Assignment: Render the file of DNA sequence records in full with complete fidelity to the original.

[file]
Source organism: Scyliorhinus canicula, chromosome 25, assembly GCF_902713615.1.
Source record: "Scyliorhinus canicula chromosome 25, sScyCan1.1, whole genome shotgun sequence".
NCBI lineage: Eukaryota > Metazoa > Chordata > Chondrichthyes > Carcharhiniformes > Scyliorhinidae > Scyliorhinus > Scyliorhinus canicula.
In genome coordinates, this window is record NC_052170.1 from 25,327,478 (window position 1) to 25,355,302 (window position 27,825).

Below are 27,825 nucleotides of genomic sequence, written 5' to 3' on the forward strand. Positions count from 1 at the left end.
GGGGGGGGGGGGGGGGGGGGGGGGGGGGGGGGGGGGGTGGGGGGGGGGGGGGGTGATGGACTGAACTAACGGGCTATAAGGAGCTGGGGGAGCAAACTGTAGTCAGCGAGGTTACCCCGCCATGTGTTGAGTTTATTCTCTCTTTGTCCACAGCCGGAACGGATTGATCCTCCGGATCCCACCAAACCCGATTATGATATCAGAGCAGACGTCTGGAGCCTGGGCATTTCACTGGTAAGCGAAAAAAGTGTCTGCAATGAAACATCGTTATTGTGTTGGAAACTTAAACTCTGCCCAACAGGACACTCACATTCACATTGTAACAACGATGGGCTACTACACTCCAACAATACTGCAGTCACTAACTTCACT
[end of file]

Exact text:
Source organism: Scyliorhinus canicula, chromosome 25, assembly GCF_902713615.1.
Source record: "Scyliorhinus canicula chromosome 25, sScyCan1.1, whole genome shotgun sequence".
NCBI lineage: Eukaryota > Metazoa > Chordata > Chondrichthyes > Carcharhiniformes > Scyliorhinidae > Scyliorhinus > Scyliorhinus canicula.
In genome coordinates, this window is record NC_052170.1 from 25,327,478 (window position 1) to 25,355,302 (window position 27,825).

Below are 27,825 nucleotides of genomic sequence, written 5' to 3' on the forward strand. Positions count from 1 at the left end.
GGGGGGGGGGGGGGGGGGGGGGGGGGGGGGGGGGGGGTGGGGGGGGGGGGGGGTGATGGACTGAACTAACGGGCTATAAGGAGCTGGGGGAGCAAACTGTAGTCAGCGAGGTTACCCCGCCATGTGTTGAGTTTATTCTCTCTTTGTCCACAGCCGGAACGGATTGATCCTCCGGATCCCACCAAACCCGATTATGATATCAGAGCAGACGTCTGGAGCCTGGGCATTTCACTGGTAAGCGAAAAAAGTGTCTGCAATGAAACATCGTTATTGTGTTGGAAACTTAAACTCTGCCCAACAGGACACTCACATTCACATTGTAACAACGATGGGCTACTACACTCCAACAATACTGCAGTCACTAACTTCACT